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Horizon Elder Law & Estate Planning Blog

Wednesday, February 24, 2021

Do I Need a Living Will or DNRO for My Estate Plan?

No one wants to contemplate suffering a life-altering accident or illness. However, anyone can face incapacitation or an end-of-life situation. Forethought and advance planning will ensure that your wishes are fulfilled and the burden of life-ending decisions are not unduly placed on your loved ones.

A comprehensive estate plan should include advanced directives that account for incapacity and end of life care. California estate planning attorneys are often asked by clients, “Do I need a living will or DNRO for my estate plan?” The best answer is you can, and probably should, have both.

What is a DNRO?

A Do Not Resuscitate Order (DNRO) is a directive informing medical professionals that you do not want life-saving measures if your heart or lungs stop working.

When you execute a DNRO, your medical records will reflect that attempts to resuscitate you should not be taken, including the following measures:

  • CPR
  • Chest compressions
  • Electric shock
  • Breathing tubes
  • Drugs to stimulate or restart the heart

DNROs are essential notices, signed by a medical doctor, that make clear your wishes and spare your loved ones the agony of making treatment decisions on your behalf during a critical care trauma.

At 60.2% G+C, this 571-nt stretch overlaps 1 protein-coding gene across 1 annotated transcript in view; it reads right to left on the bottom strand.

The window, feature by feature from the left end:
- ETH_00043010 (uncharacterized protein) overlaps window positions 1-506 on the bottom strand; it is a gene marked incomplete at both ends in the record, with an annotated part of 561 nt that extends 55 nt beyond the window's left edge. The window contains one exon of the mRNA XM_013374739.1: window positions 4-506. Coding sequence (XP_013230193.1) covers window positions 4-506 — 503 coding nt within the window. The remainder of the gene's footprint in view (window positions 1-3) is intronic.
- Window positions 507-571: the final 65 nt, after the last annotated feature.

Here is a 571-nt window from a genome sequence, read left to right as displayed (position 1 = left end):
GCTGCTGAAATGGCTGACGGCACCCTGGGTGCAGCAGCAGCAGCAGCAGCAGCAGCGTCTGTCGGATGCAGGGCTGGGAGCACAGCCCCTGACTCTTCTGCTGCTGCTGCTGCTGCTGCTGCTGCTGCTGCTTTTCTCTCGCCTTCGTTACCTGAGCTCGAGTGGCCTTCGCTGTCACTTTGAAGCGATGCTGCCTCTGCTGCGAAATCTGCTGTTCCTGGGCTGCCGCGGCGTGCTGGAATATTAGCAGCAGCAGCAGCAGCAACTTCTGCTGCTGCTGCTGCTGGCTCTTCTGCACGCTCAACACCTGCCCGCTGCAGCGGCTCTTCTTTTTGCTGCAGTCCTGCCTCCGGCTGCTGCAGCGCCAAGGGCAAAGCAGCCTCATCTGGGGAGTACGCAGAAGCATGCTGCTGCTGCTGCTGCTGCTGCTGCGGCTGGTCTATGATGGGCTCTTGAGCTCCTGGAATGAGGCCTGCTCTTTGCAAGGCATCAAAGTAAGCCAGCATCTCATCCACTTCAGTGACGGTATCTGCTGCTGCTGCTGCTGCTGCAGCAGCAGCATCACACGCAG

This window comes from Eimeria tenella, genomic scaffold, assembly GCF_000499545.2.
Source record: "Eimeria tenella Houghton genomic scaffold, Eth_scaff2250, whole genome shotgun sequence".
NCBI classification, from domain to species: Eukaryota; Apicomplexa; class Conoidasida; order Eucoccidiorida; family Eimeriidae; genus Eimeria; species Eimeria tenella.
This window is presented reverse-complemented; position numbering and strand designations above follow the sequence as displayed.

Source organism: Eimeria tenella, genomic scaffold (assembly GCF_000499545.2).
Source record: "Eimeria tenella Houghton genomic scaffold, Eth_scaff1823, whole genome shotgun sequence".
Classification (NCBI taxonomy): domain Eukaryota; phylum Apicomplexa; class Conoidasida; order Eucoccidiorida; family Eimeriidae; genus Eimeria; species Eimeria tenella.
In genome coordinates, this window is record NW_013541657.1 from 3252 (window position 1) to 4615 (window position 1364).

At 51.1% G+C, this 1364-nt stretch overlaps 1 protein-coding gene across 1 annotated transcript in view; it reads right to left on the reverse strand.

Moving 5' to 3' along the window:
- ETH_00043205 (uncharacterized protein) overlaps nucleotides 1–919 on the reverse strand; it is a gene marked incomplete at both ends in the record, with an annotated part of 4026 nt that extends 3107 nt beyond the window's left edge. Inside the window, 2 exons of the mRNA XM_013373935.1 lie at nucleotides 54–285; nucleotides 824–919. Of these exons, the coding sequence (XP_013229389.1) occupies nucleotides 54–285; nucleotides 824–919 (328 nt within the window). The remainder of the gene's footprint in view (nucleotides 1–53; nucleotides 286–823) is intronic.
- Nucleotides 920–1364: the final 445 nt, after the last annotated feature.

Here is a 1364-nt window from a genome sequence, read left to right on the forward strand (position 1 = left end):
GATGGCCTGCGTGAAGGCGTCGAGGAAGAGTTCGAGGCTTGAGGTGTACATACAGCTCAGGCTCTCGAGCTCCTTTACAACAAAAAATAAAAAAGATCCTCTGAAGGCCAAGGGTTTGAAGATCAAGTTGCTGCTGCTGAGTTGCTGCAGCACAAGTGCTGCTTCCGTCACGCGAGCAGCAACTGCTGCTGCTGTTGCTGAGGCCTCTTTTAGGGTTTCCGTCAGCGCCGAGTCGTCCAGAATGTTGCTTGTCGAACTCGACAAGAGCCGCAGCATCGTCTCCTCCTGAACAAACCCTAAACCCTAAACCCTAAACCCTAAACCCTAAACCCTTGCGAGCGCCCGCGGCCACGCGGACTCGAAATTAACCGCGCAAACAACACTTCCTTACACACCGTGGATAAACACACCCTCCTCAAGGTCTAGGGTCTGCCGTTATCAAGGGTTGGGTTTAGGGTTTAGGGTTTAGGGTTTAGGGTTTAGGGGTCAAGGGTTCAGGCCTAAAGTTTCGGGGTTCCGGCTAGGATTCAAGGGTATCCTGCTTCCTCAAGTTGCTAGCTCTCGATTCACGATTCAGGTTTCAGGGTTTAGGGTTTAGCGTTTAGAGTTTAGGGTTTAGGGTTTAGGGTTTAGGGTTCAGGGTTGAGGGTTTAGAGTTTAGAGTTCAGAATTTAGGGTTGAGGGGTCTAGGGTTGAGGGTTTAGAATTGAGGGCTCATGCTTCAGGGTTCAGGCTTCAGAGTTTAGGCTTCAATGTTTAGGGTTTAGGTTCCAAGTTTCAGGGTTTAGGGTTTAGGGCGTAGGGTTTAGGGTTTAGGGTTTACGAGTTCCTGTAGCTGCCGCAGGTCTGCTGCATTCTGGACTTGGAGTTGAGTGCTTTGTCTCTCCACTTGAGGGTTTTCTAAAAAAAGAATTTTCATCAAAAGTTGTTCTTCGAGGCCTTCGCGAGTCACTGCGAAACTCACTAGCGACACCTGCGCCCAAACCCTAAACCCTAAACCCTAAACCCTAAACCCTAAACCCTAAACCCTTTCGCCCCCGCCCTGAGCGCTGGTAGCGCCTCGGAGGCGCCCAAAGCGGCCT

What is a Living Will?

A living will is a directive that goes into effect when you are unable to make medical care decisions for yourself. In a living will, you may be very detailed about your medical and life-care preferences. You may also elect to appoint an agent who will make these decisions for you when you are unable to make them for yourself.

Circumstances that may prevent you from making decisions regarding medical treatment include:

  • Mental incapacity
  • Traumatic brain injury
  • Lost consciousness
  • Critical injury
  • Coma

The flexibility of a living will allows you to not only define the varying circumstances in which you want life-extending vs life-saving care, but also the acceptable types of medical treatment to be provided:

  • Ventilator
  • Dialysis
  • Feeding Tubes
  • Blood transfusions

Unlike a DNRO which addresses only life-saving measures, a living will can detail your life-saving and life-prolonging preferences, as well as after-death concerns:

  • Medical treatment
  • Pain management
  • End-of-life care
  • Organ donation

How a California Estate Planning Attorney Can Help You

When deciding on advanced care directives and life-prolonging treatments, quality of life and the financial burden of care should be considered. This is especially important for the welfare of loved ones who will survive you.

When you include a living will and DNRO as part of your overall estate plan, you can evaluate the life-saving and life-sustaining measures you choose to enact against your overall legacy objectives. A qualified estate planning attorney can help you evaluate your estate plan in total and ensure that all components work to support your wishes.

To learn more about DNROs, living wills, and estate planning, contact our office today. Together with a highly qualified California estate planning attorney, you will be able to formulate a comprehensive estate plan to satisfy your wishes and support your legacy.


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